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Come Rack! Come Rope! By Robert Hugh Benson Characters: 4907

Updated: 2017-11-30 00:05

It was the sixth night after Dick Sampson had come back with news of Mr. Alban; and he had already received instructions as to how he was to go twenty-four hours later. He was to walk, as before, starting after dark, not carrying a letter this time, after all, in spite of the news that he might have taken with him; for the priest would be back before morning and could hear it all then at his ease.

Every possible cause of alarm had gone; and Marjorie, for the first time for three weeks, felt very nearly as content as a year ago. Not one more doubtful visitor had appeared anywhere; and now she thought herself mistaken even about those solitary figures she had suspected before. After all, they had only been a couple of men, whose faces her servants did not know, who had gone past on the track beneath the house; one mounted, and the other on foot.

There had been something of a reaction, too, in Derby. The deaths of the three priests had made an impression; there was no doubt of that. Mr. Biddell had written her a letter on the point, saying that the blood of those martyrs might well be the peace, if it might not be the seed, of the Church in the district. Men openly said in the taverns, he reported, that it was hard that any should die for religion merely; politics were one matter and religion another. Yet the deaths had dismayed the simple Catholics, too, for the present; and at Hathersage church, scarcely ten miles away, above two hundred came to the Protestant sermon preached before my lord Shrewsbury on the first Sunday after.

The news of the Armada, too, had distracted men's minds wonderfully in another direction. News had come in already, she was informed, of an engagement or two in the English Channel, all in favour of its defenders. More than that was not known. But the beacons had blazed; and the market-place of Derby had echoed with the tramp of the train-bands; and it was not likely that at such a time the attention of the magistrates would be given to anything else.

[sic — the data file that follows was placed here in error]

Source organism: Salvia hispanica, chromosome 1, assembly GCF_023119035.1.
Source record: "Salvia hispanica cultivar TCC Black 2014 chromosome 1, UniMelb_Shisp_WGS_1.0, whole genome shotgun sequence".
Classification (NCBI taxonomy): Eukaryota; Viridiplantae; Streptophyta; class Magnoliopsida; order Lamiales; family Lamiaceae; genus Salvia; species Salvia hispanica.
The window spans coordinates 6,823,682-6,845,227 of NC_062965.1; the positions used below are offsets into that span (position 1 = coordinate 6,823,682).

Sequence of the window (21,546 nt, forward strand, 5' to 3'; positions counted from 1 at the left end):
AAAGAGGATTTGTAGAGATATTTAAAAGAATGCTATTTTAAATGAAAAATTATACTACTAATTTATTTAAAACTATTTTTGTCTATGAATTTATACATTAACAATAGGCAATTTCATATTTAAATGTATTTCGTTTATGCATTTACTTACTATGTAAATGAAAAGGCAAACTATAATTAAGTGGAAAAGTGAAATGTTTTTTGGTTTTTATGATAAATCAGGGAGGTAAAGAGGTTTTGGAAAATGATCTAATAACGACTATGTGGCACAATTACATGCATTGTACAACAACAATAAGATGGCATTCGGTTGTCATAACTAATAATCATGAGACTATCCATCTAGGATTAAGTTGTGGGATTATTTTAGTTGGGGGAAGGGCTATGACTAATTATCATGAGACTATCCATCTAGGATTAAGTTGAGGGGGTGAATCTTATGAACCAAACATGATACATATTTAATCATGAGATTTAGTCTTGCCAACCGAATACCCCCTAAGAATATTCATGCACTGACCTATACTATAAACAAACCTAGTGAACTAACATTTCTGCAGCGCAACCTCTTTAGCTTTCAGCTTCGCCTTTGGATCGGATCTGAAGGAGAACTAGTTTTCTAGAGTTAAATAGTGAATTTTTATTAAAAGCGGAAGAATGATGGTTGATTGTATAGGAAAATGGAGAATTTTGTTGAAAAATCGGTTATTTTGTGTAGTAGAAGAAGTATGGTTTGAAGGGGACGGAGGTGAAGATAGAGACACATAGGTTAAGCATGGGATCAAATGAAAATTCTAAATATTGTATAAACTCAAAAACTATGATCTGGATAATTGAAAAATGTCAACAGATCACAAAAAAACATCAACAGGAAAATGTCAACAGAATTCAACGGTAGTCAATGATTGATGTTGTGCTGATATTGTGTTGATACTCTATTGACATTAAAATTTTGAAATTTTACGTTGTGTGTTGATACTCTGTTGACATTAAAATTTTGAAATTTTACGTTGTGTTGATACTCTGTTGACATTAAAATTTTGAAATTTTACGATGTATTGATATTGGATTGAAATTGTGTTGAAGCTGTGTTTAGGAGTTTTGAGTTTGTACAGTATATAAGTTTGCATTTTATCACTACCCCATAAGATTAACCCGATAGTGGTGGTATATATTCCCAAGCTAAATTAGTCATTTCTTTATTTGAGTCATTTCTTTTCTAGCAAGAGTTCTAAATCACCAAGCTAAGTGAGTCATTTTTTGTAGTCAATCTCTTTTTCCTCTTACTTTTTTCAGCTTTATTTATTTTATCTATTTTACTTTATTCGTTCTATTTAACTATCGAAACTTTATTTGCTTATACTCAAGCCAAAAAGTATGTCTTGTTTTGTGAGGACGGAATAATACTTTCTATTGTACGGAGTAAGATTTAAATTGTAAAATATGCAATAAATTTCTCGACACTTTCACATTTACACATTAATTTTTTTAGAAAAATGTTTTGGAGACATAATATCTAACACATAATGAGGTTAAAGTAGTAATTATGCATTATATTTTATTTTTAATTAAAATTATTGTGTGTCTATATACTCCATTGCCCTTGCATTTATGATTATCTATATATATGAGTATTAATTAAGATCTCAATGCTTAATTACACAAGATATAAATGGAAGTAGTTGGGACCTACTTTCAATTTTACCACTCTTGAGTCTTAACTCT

So her plans were laid. Mr. Alban was to come here for three or four days; be provided with a complete change of clothes (all of which she had ready); shave off his beard; and then set out again for the border. He had best go to Staffordshire, she thought, for a month or two, before beginning once more in his own county.

* * * * *

She went to bed that night, happy enough, in spite of the cause, which she loved so much, seem

ing to fail everywhere. It was true that, under this last catastrophe, great numbers had succumbed; but she hoped that this would be but for a time. Let but a few more priests come from Rheims to join the company that had lost so heavily, and all would be well again. So she said to herself: she did not allow even in her own soul that the security of her friend and the thought that he would be with her in a day or two, had any great part in her satisfaction.

* * * * *

She awaked suddenly. At the moment she did not know what time it was or how long she had slept; but it was still dark and deathly still. Yet she could have sworn that she had heard her name called. The rushlight was burned out; but in the summer night she could still make out the outline of Mistress Alice's bed. Yet all was still there, except for the gentle breathing: it could not have been she who had called out in her sleep, or she would surely show some signs of restlessness.

She sat up listening; but there was not a sound. She lay down again; and the strange fancy seized her that it had been her mother's voice that she had heard…. It was in this room that her mother had died…. Again she sat up and looked round. All was quiet as before: the tall press at the foot of her bed glimmered here and there with lines and points of starlight.

Then, as again she began to lie down, there came the signal for which her heart was expectant, though her mind knew nothing of its coming. It was a clear rap, as of a pebble against the glass.

She was up and out of bed in a moment, and was peering out under the thick arch of the little window. And a figure stood there, bending, it seemed, for another pebble; in the very place where she had seen it, she thought, nearly three weeks ago, standing ready to mount a horse.

Then she was at Alice's bedside.

"Alice," she whispered. "Alice! Wake up…. There is someone come. You must come with me. I do not know-" Her voice faltered: she knew that she knew, and fear clutched her by the throat.

* * * * *

The porter was fast asleep, and did not move, as carrying a rushlight she went past the buttery with her friend behind her saying no word. The bolts were well oiled, and came back with scarcely a sound. Then as the door swung slowly back a figure slipped in.

"Yes," he said, "it is I…. I think I am followed…. I have but come-"

"Come in quickly," she said, and closed and bolted the door once more.

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